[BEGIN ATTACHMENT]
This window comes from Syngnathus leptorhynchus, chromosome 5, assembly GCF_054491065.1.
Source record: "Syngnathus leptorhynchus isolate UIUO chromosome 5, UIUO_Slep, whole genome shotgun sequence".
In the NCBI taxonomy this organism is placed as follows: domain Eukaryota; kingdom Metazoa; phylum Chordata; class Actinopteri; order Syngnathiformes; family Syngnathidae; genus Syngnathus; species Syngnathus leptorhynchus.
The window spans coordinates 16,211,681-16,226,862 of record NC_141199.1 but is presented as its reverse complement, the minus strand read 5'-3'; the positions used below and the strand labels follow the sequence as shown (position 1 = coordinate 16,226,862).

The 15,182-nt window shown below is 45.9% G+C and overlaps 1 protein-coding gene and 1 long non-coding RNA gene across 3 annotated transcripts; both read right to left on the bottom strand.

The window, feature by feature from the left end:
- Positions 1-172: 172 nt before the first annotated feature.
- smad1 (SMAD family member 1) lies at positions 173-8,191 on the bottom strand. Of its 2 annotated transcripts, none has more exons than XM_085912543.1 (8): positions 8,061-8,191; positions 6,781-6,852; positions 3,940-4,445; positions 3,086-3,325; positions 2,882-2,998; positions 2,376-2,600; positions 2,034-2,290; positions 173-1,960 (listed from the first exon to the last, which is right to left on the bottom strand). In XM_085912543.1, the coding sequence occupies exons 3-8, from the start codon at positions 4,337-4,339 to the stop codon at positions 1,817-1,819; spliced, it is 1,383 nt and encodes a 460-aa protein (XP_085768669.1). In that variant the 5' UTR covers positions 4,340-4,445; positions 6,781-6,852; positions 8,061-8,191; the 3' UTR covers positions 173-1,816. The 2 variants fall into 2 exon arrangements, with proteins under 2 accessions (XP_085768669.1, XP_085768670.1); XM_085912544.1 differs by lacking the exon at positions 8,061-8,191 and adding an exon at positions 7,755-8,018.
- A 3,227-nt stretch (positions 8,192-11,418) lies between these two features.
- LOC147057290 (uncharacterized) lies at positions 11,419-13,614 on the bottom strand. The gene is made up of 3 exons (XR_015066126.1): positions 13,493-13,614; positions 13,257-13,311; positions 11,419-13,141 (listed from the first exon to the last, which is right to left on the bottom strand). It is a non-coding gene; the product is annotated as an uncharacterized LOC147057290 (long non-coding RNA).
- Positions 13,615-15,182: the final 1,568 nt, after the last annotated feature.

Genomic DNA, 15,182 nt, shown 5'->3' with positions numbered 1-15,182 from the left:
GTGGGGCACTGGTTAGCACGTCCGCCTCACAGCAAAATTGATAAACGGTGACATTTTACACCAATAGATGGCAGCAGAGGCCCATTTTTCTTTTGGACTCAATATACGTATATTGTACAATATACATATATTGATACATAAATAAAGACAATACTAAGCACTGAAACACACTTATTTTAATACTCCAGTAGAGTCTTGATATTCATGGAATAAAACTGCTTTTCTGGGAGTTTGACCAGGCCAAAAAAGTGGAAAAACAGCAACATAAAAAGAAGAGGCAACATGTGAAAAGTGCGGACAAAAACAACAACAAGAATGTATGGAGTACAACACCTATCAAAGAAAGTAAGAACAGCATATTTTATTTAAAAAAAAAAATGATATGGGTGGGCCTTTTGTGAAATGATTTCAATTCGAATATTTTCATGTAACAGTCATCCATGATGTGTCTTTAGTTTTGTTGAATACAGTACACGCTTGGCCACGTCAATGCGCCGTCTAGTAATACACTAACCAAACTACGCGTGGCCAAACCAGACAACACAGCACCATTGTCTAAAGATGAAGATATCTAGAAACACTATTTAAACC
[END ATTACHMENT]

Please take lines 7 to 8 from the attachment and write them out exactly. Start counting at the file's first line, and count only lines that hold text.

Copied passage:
- Positions 1-172: 172 nt before the first annotated feature.
- smad1 (SMAD family member 1) lies at positions 173-8,191 on the bottom strand. Of its 2 annotated transcripts, none has more exons than XM_085912543.1 (8): positions 8,061-8,191; positions 6,781-6,852; positions 3,940-4,445; positions 3,086-3,325; positions 2,882-2,998; positions 2,376-2,600; positions 2,034-2,290; positions 173-1,960 (listed from the first exon to the last, which is right to left on the bottom strand). In XM_085912543.1, the coding sequence occupies exons 3-8, from the start codon at positions 4,337-4,339 to the stop codon at positions 1,817-1,819; spliced, it is 1,383 nt and encodes a 460-aa protein (XP_085768669.1). In that variant the 5' UTR covers positions 4,340-4,445; positions 6,781-6,852; positions 8,061-8,191; the 3' UTR covers positions 173-1,816. The 2 variants fall into 2 exon arrangements, with proteins under 2 accessions (XP_085768669.1, XP_085768670.1); XM_085912544.1 differs by lacking the exon at positions 8,061-8,191 and adding an exon at positions 7,755-8,018.